TF: Yeah. The book has two periods in which it narrates. The first part is about how they came to establish this industrial system of pork production, which I argue was in many ways premised on a capitalist configuration of nature and borrowed from industrial systems that first originated in the United States but quickly disseminated throughout the world. What I argue is that they struggled for the first two decades of their existence to create this sort of self-sufficient system, but were never able to really achieve full self-sufficiency. And then in the 70s, I note that there are four major changes to the geopolitical order and the rules of global capitalism. You have a series of crises in Western capitalism. The one that people most often think of is the oil crisis of 1973, but there's also the end of Bretton Woods in 1971; the system of rules that regulated capital flows was abandoned by Nixon. He allowed the US dollar to float and, with it, it sent the valuation of all other currencies in the world spinning off in different directions. Then, there was also what became known as the Russian Grain Deal, or [what in] the United States became known as the Great Grain Robbery, when for a brief period the Soviet Union cornered the world supply of wheat and drove up prices everywhere. It's a story that I talk about in the book.

TF: Against this background, there's the signing of the basic treaty with West Germany that sort of reset the rules and relations between East and West Germany. One of the parts of that deal was that it opened up channels of investment. So now West German banks could invest directly in East Germany. So what I talk about is that suddenly in this period, you have this flood of capital coming into East Germany. And the peculiar phenomenon [is] that this is also the period of stagflation, so what you see is that interest rates are actually lagging behind inflation. And so the East Germans believe they're actually acquiring money for free, that they can just keep borrowing. And they think it's great. And Erich Honecker says [that] only a fool wouldn't take up loans in today's world.

TF: But that cheap money didn't last very long. By the late 70s, the costs are totally inverted, largely due to the '78 oil crisis and then the Volcker shock, when the Us fed Chair hiked interest rates through the ceiling to tame stagflation in the US. [That] kicks off a global recession. And this sort of boomerangs back on East Germans and all the Eastern bloc, where the loans that they had out were suddenly becoming more and more expensive to maintain. What you see then is a circumstance where they were counting on exporting pork abroad to win them hard currency surpluses that they could then use to invest in their own economy, to invest in infrastructure, to pay for all sorts of social spending programs. But now those surpluses are getting smaller and smaller because they have to be devoted to interest payments. So they're feeling the crunch from the West on that side. And then, to the East, it's also in the early 80s that the Solidarity movement begins in Poland. And it's through that period that the East Germans are becoming increasingly worried that they're going to have a revolution on their hands if they have to raise the price of meat or bread. Which is indirectly what caused much of the unrest in Poland, [i.e.] increasing bread prices.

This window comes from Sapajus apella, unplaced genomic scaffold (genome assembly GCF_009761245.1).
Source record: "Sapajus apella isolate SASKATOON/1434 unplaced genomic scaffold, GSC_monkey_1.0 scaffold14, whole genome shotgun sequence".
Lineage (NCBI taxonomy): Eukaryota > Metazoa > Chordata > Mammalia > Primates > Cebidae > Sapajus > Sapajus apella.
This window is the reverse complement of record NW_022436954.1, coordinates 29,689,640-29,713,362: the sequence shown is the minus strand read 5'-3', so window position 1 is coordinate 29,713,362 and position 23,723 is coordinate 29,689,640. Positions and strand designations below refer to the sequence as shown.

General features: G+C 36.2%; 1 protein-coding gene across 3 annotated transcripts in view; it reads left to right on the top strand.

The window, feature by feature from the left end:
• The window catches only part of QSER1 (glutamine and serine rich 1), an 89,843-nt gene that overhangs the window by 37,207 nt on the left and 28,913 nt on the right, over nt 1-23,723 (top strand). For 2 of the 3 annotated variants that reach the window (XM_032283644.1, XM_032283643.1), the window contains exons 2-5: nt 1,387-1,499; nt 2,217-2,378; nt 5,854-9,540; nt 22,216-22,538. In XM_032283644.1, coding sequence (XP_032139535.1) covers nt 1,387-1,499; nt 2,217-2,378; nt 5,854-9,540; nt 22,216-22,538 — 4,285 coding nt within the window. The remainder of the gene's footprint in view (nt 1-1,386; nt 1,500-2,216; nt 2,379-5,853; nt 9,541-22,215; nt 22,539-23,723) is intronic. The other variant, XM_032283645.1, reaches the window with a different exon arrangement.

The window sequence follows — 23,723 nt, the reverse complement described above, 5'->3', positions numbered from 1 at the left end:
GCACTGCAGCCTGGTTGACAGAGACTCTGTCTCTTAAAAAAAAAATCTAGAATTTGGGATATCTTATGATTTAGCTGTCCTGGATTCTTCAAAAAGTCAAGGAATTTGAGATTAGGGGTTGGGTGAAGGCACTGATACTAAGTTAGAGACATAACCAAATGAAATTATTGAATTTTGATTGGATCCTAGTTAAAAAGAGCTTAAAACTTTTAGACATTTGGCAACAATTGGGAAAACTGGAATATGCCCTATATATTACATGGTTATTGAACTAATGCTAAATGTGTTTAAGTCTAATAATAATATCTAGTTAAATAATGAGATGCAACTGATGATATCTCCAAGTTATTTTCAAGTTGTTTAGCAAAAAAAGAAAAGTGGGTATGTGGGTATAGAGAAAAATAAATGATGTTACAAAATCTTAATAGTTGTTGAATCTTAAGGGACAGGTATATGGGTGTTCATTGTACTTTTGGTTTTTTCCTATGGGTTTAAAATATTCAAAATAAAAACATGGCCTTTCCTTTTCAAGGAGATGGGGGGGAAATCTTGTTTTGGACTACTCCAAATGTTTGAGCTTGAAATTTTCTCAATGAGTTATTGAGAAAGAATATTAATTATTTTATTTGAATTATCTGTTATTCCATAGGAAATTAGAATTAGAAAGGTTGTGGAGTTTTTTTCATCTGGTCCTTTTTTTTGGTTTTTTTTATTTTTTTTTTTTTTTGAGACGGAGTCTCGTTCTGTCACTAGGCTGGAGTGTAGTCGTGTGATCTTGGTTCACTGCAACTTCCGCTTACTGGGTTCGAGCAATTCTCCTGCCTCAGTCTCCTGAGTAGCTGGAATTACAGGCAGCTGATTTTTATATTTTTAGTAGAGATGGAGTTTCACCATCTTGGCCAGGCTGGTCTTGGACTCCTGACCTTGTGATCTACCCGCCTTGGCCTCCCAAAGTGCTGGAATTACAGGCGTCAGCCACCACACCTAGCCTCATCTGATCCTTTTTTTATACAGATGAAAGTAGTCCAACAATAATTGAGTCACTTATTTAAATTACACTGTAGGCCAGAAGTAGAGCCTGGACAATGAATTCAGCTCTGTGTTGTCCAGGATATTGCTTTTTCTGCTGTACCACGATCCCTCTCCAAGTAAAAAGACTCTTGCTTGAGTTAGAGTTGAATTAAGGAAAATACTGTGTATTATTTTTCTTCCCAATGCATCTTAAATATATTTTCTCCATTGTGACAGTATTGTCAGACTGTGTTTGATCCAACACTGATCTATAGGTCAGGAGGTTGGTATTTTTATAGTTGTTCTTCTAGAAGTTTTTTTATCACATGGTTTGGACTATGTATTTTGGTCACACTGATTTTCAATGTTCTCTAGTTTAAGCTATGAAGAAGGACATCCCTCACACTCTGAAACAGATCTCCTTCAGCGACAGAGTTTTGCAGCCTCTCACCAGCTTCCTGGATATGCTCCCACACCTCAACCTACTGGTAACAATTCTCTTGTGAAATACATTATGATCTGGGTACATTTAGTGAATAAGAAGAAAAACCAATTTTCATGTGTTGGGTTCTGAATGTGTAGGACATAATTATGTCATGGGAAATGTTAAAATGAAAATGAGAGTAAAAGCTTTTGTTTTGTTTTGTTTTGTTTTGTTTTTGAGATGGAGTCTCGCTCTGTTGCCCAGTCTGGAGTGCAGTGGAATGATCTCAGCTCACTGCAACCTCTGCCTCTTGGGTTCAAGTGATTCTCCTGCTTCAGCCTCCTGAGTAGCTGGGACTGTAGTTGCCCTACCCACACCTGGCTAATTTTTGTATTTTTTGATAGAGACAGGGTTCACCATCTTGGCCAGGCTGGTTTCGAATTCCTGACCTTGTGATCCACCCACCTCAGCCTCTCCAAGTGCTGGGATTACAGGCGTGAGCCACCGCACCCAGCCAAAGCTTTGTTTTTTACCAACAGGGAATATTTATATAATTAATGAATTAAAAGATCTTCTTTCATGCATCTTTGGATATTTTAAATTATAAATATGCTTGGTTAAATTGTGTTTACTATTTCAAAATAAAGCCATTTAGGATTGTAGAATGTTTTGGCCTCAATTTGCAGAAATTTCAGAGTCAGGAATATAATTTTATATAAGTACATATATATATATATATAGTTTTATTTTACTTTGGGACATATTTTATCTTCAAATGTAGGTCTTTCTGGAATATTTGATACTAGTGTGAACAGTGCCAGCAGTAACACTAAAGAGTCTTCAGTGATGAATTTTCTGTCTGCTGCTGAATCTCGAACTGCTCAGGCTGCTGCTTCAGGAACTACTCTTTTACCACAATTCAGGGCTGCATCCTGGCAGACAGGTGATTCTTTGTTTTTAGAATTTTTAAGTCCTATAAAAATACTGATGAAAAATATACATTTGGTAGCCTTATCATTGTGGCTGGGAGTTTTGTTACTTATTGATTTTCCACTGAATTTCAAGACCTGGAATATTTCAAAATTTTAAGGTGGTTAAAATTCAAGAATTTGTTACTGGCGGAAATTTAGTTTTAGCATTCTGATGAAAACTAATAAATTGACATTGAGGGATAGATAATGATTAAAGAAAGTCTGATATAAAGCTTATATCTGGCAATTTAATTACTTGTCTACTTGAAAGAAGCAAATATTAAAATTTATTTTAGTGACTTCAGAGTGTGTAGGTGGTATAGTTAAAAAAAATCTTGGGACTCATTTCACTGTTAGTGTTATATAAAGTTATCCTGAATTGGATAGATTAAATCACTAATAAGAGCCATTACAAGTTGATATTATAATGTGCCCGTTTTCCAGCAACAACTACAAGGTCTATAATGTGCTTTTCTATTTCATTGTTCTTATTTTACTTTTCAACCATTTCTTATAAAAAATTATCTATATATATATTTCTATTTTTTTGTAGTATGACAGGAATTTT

TF: So the East Germans are feeling increasingly caught up in this situation. And in order to deal with it, at least the seeds of the downfall, I argue, are based in the fact that the East Germans just pushed their farms into overdrive to export more meat than ever before [so as] to continue acquiring as much currency surplus as possible abroad. In a way, they sort of pushed their farms over the cliff. Because what happened was [that] it created this surplus of pollution. One thing I talk about is this epidemic of manure pollution, which I argue was driven by the regime's demand for ever-increasing production. But this has all knock-on effects as well. Part of the problem is they have to acquire grain from abroad to feed these pigs and, if they don't get it, they have to find alternative sources of fodder domestically. And that leads the East Germans to feeding these animals that had been bred for the very specific conditions of a factory farm to be eating things that they probably weren't bred for. [That] causes all kinds of problems, like some of the pigs now can't put on weight as efficiently as they used to. So what I argue is that this [situation of] undernourished pigs and manure pollution flowing into the country undermine the overall legitimacy of the regime in the eyes of its citizens, like you noted with the Moscow Olympics in 1980. You can find – in the Eingaben in particular – people writing to the regime and complaining over and over about the lack of meat in stores, and blaming the trade policy; this demand to either send meat abroad to West Germany and also, to a lesser extent, to feed Soviet soldiers in East Germany.